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Neverending Nightmares (PC) artwork

Neverending Nightmares (PC) review

"Screams within dreams within dreams."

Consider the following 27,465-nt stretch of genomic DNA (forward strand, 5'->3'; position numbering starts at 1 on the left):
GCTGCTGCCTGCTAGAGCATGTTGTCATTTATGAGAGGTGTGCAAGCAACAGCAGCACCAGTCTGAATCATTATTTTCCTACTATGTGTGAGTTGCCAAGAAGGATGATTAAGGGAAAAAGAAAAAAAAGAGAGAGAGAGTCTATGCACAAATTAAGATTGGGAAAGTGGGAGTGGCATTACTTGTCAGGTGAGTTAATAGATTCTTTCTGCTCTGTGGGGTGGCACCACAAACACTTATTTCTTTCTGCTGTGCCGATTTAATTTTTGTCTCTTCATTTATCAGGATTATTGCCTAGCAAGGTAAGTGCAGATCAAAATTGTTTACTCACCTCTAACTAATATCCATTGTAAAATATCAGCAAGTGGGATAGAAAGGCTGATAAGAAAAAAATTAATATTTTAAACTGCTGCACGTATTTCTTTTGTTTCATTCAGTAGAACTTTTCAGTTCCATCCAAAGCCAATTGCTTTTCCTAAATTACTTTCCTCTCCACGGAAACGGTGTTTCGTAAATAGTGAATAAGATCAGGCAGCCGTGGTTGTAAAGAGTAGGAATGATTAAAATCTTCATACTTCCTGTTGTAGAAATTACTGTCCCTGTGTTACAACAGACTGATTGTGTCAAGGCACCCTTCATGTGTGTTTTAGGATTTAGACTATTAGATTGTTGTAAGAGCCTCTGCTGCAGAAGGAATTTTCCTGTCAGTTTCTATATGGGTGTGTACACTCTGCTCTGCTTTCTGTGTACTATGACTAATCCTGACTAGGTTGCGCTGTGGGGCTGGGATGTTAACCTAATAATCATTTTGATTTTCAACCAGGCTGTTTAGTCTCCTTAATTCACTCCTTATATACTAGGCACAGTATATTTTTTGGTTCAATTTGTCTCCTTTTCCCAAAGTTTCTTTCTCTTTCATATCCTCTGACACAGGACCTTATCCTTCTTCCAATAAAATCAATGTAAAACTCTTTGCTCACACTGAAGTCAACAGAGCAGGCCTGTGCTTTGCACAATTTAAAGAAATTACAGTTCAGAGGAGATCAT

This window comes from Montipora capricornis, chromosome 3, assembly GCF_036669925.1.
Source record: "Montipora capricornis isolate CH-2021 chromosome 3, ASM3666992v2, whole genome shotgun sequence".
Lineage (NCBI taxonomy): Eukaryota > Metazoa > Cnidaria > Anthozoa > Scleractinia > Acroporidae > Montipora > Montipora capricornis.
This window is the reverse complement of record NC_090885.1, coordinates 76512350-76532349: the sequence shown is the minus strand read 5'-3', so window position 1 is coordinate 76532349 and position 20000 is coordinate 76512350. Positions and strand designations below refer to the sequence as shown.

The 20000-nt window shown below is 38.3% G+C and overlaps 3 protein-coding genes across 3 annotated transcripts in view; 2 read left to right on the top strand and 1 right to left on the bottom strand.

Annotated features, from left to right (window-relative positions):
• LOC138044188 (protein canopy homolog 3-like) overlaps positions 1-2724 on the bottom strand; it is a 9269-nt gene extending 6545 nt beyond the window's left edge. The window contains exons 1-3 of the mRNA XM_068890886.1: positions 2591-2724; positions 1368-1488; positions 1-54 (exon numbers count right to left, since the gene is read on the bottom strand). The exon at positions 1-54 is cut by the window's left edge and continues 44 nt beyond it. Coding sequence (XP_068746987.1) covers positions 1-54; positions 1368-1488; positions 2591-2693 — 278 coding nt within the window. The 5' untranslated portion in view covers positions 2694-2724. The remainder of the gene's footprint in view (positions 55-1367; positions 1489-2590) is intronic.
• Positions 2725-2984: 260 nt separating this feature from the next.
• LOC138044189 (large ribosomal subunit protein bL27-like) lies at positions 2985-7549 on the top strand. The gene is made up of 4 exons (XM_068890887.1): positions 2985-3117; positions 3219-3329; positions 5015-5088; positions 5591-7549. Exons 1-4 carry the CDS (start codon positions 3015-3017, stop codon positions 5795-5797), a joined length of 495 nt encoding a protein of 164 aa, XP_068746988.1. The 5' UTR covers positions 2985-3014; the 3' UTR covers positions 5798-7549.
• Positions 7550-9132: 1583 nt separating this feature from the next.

Neverending Nightmares is a game based around the disintegrating mental health of its lead developer, and the graphic nightmares he suffered through such a traumatic experience. It’s a brave admission and a very noble project aimed at highlighting mental illness through a man slowly losing his grip on his sanity. It’s a beautifully gothic-inspired title, looking more and more like an interactive Edward Gorey storybook as it progresses. The black and white pencil-drawn aesthetic works wonderfully, contrasting with splashes of colour that serve as visual highlights. Gold-framed portraits invite further examination; flickering candles break through the heavy pencil-shaded gloom; puddles of blood and splatters of gore collect in vibrant reds. The game’s outright creepy; it has jump scares, but throughout the couple of hours spent wondering what’s real and what’s an awful dream, what affected me hardest was the constant numbing dread I felt. Like all good psychological horrors, Neverending Nightmares does so much more than jump out from the shadows now and then to yell “Boo!”; it finds a way to seep in behind your eyes and whisper into your skull.